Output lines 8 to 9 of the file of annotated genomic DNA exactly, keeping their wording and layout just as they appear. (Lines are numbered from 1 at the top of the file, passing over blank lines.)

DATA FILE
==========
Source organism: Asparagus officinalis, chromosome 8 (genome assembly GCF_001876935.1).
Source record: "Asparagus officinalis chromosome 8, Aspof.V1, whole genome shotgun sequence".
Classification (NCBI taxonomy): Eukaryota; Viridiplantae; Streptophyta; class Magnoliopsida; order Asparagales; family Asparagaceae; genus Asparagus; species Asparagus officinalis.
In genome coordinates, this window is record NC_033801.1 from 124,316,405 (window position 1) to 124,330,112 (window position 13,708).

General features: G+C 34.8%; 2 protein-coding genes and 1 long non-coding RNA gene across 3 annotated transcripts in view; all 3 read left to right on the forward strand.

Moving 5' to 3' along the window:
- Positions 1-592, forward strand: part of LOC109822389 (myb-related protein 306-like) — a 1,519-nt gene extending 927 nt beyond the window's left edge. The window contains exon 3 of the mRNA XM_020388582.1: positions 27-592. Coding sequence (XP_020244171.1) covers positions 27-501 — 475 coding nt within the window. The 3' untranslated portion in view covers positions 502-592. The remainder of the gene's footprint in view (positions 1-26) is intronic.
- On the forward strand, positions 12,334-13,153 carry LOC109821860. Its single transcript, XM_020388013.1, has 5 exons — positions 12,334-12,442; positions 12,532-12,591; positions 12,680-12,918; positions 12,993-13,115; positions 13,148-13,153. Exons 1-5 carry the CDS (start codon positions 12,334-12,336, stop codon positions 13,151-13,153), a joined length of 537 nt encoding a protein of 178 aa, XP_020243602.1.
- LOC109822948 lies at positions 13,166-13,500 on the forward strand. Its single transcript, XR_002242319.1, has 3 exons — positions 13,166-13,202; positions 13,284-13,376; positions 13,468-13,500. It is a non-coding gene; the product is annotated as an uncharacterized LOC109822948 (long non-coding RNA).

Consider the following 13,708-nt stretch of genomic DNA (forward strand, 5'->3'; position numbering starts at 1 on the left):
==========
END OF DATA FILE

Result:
- On the forward strand, positions 12,334-13,153 carry LOC109821860. Its single transcript, XM_020388013.1, has 5 exons — positions 12,334-12,442; positions 12,532-12,591; positions 12,680-12,918; positions 12,993-13,115; positions 13,148-13,153. Exons 1-5 carry the CDS (start codon positions 12,334-12,336, stop codon positions 13,151-13,153), a joined length of 537 nt encoding a protein of 178 aa, XP_020243602.1.
- LOC109822948 lies at positions 13,166-13,500 on the forward strand. Its single transcript, XR_002242319.1, has 3 exons — positions 13,166-13,202; positions 13,284-13,376; positions 13,468-13,500. It is a non-coding gene; the product is annotated as an uncharacterized LOC109822948 (long non-coding RNA).